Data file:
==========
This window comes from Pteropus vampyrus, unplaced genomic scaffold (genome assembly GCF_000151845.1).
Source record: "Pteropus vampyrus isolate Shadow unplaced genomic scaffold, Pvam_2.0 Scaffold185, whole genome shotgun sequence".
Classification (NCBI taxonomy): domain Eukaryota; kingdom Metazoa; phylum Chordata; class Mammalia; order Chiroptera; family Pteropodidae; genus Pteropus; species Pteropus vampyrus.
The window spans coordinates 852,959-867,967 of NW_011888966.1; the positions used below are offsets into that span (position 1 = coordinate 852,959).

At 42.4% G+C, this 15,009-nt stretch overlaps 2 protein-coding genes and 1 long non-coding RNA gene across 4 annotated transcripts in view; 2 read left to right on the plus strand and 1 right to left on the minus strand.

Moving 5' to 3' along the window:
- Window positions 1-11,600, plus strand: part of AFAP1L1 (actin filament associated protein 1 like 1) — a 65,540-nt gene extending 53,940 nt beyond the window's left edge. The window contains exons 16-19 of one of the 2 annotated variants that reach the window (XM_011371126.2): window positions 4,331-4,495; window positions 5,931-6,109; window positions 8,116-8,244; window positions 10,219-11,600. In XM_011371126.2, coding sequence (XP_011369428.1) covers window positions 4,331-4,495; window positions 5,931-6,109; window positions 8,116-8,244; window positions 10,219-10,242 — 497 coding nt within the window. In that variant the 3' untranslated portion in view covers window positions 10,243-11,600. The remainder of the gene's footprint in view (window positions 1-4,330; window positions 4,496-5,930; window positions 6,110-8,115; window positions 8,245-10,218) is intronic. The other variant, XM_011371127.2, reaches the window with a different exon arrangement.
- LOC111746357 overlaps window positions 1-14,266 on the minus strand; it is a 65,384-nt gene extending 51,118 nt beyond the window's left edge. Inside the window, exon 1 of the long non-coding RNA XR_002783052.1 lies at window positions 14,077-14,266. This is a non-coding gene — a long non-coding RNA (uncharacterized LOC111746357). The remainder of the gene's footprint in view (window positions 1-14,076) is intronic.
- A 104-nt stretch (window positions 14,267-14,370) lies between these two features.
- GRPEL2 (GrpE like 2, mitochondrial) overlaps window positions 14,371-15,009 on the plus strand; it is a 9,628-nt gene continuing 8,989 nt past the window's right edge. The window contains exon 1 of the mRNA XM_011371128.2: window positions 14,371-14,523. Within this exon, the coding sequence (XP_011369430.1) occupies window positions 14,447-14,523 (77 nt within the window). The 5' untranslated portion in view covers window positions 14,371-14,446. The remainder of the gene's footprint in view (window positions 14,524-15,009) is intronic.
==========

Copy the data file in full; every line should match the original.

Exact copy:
This window comes from Pteropus vampyrus, unplaced genomic scaffold (genome assembly GCF_000151845.1).
Source record: "Pteropus vampyrus isolate Shadow unplaced genomic scaffold, Pvam_2.0 Scaffold185, whole genome shotgun sequence".
Classification (NCBI taxonomy): domain Eukaryota; kingdom Metazoa; phylum Chordata; class Mammalia; order Chiroptera; family Pteropodidae; genus Pteropus; species Pteropus vampyrus.
The window spans coordinates 852,959-867,967 of NW_011888966.1; the positions used below are offsets into that span (position 1 = coordinate 852,959).

At 42.4% G+C, this 15,009-nt stretch overlaps 2 protein-coding genes and 1 long non-coding RNA gene across 4 annotated transcripts in view; 2 read left to right on the plus strand and 1 right to left on the minus strand.

Moving 5' to 3' along the window:
- Window positions 1-11,600, plus strand: part of AFAP1L1 (actin filament associated protein 1 like 1) — a 65,540-nt gene extending 53,940 nt beyond the window's left edge. The window contains exons 16-19 of one of the 2 annotated variants that reach the window (XM_011371126.2): window positions 4,331-4,495; window positions 5,931-6,109; window positions 8,116-8,244; window positions 10,219-11,600. In XM_011371126.2, coding sequence (XP_011369428.1) covers window positions 4,331-4,495; window positions 5,931-6,109; window positions 8,116-8,244; window positions 10,219-10,242 — 497 coding nt within the window. In that variant the 3' untranslated portion in view covers window positions 10,243-11,600. The remainder of the gene's footprint in view (window positions 1-4,330; window positions 4,496-5,930; window positions 6,110-8,115; window positions 8,245-10,218) is intronic. The other variant, XM_011371127.2, reaches the window with a different exon arrangement.
- LOC111746357 overlaps window positions 1-14,266 on the minus strand; it is a 65,384-nt gene extending 51,118 nt beyond the window's left edge. Inside the window, exon 1 of the long non-coding RNA XR_002783052.1 lies at window positions 14,077-14,266. This is a non-coding gene — a long non-coding RNA (uncharacterized LOC111746357). The remainder of the gene's footprint in view (window positions 1-14,076) is intronic.
- A 104-nt stretch (window positions 14,267-14,370) lies between these two features.
- GRPEL2 (GrpE like 2, mitochondrial) overlaps window positions 14,371-15,009 on the plus strand; it is a 9,628-nt gene continuing 8,989 nt past the window's right edge. The window contains exon 1 of the mRNA XM_011371128.2: window positions 14,371-14,523. Within this exon, the coding sequence (XP_011369430.1) occupies window positions 14,447-14,523 (77 nt within the window). The 5' untranslated portion in view covers window positions 14,371-14,446. The remainder of the gene's footprint in view (window positions 14,524-15,009) is intronic.